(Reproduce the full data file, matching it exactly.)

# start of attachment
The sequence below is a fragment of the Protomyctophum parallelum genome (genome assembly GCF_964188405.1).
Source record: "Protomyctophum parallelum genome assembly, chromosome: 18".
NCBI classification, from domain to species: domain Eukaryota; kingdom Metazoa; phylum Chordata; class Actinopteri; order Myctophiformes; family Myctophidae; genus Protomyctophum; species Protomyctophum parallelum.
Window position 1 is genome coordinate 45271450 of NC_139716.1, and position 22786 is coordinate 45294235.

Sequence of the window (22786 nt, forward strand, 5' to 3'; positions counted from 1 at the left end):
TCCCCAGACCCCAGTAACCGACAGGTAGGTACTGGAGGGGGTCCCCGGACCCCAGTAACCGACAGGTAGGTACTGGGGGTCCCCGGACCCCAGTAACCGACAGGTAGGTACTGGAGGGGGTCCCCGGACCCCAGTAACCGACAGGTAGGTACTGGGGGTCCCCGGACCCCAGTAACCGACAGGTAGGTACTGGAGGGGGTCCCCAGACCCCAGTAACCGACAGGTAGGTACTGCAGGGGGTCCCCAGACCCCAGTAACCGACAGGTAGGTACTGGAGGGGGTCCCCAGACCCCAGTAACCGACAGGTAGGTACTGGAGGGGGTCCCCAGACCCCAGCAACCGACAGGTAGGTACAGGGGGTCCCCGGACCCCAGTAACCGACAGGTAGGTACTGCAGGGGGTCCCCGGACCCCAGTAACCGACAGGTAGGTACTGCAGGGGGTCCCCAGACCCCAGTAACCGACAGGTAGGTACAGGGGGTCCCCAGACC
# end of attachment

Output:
The sequence below is a fragment of the Protomyctophum parallelum genome (genome assembly GCF_964188405.1).
Source record: "Protomyctophum parallelum genome assembly, chromosome: 18".
NCBI classification, from domain to species: domain Eukaryota; kingdom Metazoa; phylum Chordata; class Actinopteri; order Myctophiformes; family Myctophidae; genus Protomyctophum; species Protomyctophum parallelum.
Window position 1 is genome coordinate 45271450 of NC_139716.1, and position 22786 is coordinate 45294235.

Sequence of the window (22786 nt, forward strand, 5' to 3'; positions counted from 1 at the left end):
TCCCCAGACCCCAGTAACCGACAGGTAGGTACTGGAGGGGGTCCCCGGACCCCAGTAACCGACAGGTAGGTACTGGGGGTCCCCGGACCCCAGTAACCGACAGGTAGGTACTGGAGGGGGTCCCCGGACCCCAGTAACCGACAGGTAGGTACTGGGGGTCCCCGGACCCCAGTAACCGACAGGTAGGTACTGGAGGGGGTCCCCAGACCCCAGTAACCGACAGGTAGGTACTGCAGGGGGTCCCCAGACCCCAGTAACCGACAGGTAGGTACTGGAGGGGGTCCCCAGACCCCAGTAACCGACAGGTAGGTACTGGAGGGGGTCCCCAGACCCCAGCAACCGACAGGTAGGTACAGGGGGTCCCCGGACCCCAGTAACCGACAGGTAGGTACTGCAGGGGGTCCCCGGACCCCAGTAACCGACAGGTAGGTACTGCAGGGGGTCCCCAGACCCCAGTAACCGACAGGTAGGTACAGGGGGTCCCCAGACC